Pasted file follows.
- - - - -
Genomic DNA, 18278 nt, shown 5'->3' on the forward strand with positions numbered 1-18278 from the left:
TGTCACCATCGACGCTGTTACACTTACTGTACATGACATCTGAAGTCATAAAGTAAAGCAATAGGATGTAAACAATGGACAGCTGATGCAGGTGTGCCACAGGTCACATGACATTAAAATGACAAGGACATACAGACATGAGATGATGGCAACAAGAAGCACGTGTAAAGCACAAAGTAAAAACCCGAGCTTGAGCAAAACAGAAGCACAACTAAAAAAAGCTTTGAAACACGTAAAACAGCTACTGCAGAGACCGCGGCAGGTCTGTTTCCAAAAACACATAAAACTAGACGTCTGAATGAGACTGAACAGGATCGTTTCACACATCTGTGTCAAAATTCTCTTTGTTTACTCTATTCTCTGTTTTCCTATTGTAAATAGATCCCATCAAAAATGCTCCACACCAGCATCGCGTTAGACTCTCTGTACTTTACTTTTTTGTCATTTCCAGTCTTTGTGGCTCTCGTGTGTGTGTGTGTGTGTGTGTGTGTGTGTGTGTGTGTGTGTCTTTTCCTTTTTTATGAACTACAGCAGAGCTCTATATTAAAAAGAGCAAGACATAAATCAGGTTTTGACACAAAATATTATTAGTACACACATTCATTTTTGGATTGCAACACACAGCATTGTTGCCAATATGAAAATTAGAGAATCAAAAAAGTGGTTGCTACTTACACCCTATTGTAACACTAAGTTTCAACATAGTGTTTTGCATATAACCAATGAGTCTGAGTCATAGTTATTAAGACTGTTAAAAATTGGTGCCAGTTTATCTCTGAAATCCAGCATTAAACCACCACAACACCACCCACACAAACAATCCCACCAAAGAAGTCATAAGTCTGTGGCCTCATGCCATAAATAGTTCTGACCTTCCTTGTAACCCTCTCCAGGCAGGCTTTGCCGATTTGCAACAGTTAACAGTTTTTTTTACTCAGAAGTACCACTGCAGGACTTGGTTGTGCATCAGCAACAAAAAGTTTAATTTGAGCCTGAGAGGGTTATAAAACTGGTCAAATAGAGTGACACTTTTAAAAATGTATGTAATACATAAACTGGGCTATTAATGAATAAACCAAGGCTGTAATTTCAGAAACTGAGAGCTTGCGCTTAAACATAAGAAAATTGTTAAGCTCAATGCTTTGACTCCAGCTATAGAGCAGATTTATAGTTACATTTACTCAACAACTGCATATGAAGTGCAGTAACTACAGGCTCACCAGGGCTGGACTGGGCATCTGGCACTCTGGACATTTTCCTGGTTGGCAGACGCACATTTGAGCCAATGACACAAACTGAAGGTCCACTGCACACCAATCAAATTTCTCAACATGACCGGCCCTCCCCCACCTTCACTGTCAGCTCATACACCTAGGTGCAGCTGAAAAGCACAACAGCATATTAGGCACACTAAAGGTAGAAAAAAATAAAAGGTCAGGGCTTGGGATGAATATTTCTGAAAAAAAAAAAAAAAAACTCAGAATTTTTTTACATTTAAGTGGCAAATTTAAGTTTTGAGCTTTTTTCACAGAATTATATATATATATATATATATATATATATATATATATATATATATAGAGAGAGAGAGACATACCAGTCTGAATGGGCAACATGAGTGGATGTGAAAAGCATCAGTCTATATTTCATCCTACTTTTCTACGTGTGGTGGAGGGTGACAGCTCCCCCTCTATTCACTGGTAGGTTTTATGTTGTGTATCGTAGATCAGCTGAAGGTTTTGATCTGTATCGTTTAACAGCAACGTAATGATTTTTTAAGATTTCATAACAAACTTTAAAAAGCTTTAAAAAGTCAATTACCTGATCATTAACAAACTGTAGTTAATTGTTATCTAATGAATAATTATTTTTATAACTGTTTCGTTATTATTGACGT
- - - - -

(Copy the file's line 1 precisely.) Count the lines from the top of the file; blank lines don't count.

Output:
Genomic DNA, 18278 nt, shown 5'->3' on the forward strand with positions numbered 1-18278 from the left: